Google is already testing some of its AI creations, including its Magic Compose in the Google Messages app. The feature can help refine your composition, but it is important to note that it sends your data to Google’s own servers in order to generate suggestions.

Google disclosed this on its support page for the feature. “Up to 20 previous messages, including emojis, reactions, and URLs, are sent to Google’s servers and only used to make suggestions relevant to your conversation. Messages with attachments, voice messages, and images aren’t sent to Google servers, but image captions and voice transcriptions may be sent.”

Despite this, the search giant clarified that it doesn’t store the data, nor will it use it for training its machine learning models. Specifically, the company stressed that the messages sent to the servers would be discarded after the feature successfully generated the suggestions you need.

The feature will work even when users have end-to-end encryption (E2EE), which prevents any company from reading your message. However, on its support page, Google implies that although the feature will send the data to its servers, using RCS with E2EE will still prevent the company from reading the users’ messages. Also, it noted that the sending of data wouldn’t happen “when you are not using Magic Compose.”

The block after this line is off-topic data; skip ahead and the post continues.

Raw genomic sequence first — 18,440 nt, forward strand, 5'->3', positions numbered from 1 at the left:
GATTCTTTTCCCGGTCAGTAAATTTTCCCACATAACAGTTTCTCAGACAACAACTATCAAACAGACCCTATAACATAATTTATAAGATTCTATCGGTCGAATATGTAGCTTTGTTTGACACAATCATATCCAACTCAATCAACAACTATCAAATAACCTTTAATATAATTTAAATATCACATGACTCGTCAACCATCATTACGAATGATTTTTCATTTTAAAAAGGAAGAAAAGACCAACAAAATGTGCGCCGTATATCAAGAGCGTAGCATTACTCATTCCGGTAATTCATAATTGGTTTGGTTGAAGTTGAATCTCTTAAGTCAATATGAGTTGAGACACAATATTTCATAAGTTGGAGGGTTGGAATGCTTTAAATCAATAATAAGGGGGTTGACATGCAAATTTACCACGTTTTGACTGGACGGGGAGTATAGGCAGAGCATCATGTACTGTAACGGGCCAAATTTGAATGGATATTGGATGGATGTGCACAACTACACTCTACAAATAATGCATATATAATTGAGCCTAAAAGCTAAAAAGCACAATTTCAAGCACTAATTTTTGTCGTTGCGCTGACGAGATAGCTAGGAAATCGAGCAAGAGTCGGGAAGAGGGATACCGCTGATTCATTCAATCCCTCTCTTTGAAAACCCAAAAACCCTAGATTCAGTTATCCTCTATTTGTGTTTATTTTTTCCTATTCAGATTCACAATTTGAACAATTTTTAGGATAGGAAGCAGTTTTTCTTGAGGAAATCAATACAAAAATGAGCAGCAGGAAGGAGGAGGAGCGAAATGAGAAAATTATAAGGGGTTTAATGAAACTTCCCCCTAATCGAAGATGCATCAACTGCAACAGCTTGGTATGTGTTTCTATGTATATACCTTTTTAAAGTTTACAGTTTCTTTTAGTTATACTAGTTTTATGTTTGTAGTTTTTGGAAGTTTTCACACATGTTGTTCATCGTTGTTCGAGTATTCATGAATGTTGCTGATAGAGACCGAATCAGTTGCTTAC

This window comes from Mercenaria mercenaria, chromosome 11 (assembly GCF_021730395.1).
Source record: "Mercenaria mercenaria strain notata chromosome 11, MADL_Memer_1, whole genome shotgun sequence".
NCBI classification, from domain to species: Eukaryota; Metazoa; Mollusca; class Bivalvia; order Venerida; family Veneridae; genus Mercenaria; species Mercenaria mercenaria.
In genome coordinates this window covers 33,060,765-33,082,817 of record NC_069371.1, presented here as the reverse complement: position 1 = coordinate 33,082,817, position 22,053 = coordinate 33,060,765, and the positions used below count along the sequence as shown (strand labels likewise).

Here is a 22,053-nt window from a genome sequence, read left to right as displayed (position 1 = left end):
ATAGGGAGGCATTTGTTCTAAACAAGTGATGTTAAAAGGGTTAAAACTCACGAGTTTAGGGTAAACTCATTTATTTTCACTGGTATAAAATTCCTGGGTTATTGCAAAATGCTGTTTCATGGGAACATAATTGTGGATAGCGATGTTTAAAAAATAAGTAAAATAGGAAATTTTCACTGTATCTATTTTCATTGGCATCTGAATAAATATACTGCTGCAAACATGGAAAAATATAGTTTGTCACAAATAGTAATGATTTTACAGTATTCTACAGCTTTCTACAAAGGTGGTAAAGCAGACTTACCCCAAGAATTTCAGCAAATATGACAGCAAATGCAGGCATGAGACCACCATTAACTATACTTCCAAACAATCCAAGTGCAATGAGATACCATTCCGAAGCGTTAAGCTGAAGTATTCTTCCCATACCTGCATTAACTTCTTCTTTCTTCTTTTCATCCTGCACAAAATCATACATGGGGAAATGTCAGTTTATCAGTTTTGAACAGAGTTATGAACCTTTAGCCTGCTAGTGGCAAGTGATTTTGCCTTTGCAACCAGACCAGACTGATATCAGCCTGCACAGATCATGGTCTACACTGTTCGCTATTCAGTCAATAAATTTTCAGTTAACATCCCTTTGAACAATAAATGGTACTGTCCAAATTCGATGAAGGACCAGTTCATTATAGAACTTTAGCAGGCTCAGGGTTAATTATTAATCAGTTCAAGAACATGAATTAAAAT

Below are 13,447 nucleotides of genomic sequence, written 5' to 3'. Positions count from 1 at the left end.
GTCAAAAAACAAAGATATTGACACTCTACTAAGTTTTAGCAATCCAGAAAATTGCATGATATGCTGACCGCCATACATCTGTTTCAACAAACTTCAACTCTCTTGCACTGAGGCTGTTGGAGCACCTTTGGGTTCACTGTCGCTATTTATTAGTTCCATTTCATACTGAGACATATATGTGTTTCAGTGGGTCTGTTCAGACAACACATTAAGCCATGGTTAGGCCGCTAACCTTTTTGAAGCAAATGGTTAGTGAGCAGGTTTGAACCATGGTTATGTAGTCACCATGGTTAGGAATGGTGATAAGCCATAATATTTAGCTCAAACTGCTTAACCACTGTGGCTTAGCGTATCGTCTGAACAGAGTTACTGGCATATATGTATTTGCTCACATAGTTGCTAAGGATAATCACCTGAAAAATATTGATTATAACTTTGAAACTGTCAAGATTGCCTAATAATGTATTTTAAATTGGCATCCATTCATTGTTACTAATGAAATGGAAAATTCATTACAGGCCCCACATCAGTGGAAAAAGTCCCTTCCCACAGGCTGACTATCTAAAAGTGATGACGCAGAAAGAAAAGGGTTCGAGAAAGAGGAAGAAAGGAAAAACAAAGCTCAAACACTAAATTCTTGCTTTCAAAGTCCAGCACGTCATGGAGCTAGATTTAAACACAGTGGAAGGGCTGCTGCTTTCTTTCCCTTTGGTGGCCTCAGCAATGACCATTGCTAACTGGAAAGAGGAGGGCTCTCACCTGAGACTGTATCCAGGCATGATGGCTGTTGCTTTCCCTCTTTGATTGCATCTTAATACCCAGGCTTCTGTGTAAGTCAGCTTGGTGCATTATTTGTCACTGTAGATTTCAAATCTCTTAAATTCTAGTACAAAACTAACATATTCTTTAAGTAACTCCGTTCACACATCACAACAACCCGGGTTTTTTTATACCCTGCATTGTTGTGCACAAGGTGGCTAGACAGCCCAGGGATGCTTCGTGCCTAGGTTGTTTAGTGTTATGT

Google’s disclosure of this matter reflects tech companies’ cautious moves in promoting their new AI creations to the public, which remains partially doubtful about the tech. Other companies are also trying to be more careful in embracing AI, with some ordering AI bans due to data leak fears. This, however, won’t stop Google from continuously investing in AI as it tries to steal back the spotlight from its rival company Microsoft. To recall, Microsoft’s ChatGPT-powered Bing and Edge reportedly caused Google to be on “Code Red.” This pushed the company to take drastic moves to expedite its AI projects, which it unveiled during its I/O 2023 event. And now, Google is testing a whole bunch of them in hopes of catching up with Microsoft’s AI-filled ecosystem.

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